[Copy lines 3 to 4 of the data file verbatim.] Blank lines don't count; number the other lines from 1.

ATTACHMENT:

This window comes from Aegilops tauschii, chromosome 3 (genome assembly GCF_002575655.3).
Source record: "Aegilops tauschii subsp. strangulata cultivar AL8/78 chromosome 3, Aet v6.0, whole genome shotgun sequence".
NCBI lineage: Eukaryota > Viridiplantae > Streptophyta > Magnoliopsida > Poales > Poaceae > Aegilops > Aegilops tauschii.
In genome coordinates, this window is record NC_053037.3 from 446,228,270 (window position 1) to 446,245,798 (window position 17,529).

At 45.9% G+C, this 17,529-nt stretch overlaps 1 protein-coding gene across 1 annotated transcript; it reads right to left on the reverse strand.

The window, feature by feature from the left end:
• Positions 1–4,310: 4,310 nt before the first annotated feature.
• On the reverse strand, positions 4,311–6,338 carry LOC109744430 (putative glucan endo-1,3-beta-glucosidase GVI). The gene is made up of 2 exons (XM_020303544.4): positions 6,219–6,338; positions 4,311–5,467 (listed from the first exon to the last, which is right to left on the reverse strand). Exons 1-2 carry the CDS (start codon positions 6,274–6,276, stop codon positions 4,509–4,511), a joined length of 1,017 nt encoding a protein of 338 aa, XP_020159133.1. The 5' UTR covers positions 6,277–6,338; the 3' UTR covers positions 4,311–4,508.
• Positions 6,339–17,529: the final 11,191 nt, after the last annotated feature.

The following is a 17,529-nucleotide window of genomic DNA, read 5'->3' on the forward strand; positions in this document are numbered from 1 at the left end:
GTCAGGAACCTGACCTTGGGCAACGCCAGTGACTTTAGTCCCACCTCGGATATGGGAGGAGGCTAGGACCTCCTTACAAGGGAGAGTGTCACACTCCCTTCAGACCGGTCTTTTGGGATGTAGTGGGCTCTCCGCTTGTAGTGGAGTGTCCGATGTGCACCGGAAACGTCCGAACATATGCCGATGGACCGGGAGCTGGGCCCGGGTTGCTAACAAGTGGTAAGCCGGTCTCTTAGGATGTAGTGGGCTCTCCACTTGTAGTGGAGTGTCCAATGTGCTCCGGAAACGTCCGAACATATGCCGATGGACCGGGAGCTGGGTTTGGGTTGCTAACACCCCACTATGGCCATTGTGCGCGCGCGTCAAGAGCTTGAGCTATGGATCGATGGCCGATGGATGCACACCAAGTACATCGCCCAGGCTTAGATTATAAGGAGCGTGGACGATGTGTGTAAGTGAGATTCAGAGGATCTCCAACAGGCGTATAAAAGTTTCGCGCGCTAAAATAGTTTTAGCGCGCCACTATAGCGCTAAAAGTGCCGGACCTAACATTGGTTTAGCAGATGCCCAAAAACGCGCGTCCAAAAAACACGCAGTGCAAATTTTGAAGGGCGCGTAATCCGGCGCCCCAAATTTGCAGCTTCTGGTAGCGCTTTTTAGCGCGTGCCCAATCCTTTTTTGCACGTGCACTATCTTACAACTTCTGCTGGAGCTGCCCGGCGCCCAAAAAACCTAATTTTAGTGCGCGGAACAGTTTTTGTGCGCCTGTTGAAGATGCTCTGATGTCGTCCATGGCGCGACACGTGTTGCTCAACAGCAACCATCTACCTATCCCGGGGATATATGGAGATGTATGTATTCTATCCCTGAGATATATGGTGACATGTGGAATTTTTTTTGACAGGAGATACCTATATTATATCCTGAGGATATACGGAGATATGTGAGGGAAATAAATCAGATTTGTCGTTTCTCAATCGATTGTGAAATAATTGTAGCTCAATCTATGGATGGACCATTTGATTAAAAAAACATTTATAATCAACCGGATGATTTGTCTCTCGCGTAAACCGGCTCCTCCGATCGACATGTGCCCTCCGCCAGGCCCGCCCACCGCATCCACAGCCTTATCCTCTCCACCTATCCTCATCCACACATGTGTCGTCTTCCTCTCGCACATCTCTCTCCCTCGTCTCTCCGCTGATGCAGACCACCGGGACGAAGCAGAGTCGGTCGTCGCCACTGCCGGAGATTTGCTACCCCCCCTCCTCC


NCBI lineage: Eukaryota > Viridiplantae > Streptophyta > Magnoliopsida > Poales > Poaceae > Aegilops > Aegilops tauschii.
In genome coordinates, this window is record NC_053037.3 from 446,228,270 (window position 1) to 446,245,798 (window position 17,529).